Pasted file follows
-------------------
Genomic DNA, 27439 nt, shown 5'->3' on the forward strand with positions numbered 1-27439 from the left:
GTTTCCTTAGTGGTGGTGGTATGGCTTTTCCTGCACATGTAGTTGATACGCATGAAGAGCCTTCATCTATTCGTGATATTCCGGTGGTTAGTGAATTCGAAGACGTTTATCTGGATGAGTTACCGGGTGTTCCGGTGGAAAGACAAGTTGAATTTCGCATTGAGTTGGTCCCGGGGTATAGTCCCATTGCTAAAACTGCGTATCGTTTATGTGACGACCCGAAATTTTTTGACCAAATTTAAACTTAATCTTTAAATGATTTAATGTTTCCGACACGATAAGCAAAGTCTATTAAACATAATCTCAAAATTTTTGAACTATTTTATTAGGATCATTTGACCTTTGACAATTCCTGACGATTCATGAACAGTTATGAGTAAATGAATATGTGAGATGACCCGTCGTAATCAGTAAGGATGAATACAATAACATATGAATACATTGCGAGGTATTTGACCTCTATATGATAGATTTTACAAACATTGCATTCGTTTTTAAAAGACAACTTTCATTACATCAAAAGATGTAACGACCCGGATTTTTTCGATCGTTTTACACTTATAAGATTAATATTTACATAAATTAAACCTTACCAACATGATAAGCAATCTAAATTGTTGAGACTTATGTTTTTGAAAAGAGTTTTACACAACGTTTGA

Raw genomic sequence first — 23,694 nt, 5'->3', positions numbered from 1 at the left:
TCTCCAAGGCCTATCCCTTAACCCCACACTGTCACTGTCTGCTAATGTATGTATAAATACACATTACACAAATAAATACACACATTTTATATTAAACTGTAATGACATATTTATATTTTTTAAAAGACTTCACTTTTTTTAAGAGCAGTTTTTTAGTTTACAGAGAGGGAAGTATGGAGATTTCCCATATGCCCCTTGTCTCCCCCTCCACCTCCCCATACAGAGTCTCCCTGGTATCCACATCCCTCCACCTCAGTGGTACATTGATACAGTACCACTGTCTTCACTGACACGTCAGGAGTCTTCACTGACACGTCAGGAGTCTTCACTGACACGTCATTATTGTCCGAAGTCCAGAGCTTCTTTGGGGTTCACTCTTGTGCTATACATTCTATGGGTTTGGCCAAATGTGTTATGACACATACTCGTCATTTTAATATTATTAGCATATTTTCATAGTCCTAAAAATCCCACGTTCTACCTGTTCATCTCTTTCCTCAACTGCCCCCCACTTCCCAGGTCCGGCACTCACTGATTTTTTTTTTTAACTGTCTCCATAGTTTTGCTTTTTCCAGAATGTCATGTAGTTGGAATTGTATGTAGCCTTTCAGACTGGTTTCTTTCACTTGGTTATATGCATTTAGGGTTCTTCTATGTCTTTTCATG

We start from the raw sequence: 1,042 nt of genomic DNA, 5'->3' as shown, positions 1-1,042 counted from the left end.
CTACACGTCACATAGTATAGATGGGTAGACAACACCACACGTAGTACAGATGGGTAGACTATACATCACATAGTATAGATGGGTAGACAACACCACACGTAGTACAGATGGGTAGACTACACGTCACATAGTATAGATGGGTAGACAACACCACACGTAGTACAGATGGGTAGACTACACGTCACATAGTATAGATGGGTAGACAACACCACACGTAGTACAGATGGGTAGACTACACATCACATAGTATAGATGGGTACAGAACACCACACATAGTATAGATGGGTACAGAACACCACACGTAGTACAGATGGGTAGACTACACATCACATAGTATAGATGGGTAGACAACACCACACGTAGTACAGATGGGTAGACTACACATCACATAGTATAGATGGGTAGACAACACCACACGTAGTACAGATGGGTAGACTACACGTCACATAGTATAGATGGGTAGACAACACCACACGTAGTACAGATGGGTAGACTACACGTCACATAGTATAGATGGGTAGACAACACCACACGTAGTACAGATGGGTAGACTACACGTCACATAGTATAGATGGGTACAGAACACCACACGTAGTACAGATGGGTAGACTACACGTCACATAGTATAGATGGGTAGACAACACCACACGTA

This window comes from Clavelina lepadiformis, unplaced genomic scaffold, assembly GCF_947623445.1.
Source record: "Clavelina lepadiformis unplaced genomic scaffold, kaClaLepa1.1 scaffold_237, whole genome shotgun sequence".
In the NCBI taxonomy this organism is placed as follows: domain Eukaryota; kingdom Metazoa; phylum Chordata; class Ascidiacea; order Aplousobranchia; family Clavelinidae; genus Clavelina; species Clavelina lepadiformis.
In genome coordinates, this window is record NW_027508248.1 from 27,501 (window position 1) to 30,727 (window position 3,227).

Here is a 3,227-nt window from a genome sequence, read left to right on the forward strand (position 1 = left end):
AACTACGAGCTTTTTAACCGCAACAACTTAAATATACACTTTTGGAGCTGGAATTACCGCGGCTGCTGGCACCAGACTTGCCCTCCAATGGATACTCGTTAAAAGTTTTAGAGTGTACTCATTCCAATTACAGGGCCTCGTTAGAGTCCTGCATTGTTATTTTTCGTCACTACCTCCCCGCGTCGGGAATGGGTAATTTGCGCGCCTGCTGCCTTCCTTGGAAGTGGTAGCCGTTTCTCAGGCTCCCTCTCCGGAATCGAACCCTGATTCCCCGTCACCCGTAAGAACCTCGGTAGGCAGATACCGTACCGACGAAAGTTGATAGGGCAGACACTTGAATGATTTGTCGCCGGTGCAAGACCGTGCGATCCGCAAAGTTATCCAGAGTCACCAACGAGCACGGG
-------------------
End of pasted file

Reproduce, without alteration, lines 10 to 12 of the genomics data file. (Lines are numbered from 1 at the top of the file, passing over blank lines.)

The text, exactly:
In genome coordinates, this window is record NW_027508248.1 from 27,501 (window position 1) to 30,727 (window position 3,227).

Here is a 3,227-nt window from a genome sequence, read left to right on the forward strand (position 1 = left end):
AACTACGAGCTTTTTAACCGCAACAACTTAAATATACACTTTTGGAGCTGGAATTACCGCGGCTGCTGGCACCAGACTTGCCCTCCAATGGATACTCGTTAAAAGTTTTAGAGTGTACTCATTCCAATTACAGGGCCTCGTTAGAGTCCTGCATTGTTATTTTTCGTCACTACCTCCCCGCGTCGGGAATGGGTAATTTGCGCGCCTGCTGCCTTCCTTGGAAGTGGTAGCCGTTTCTCAGGCTCCCTCTCCGGAATCGAACCCTGATTCCCCGTCACCCGTAAGAACCTCGGTAGGCAGATACCGTACCGACGAAAGTTGATAGGGCAGACACTTGAATGATTTGTCGCCGGTGCAAGACCGTGCGATCCGCAAAGTTATCCAGAGTCACCAACGAGCACGGG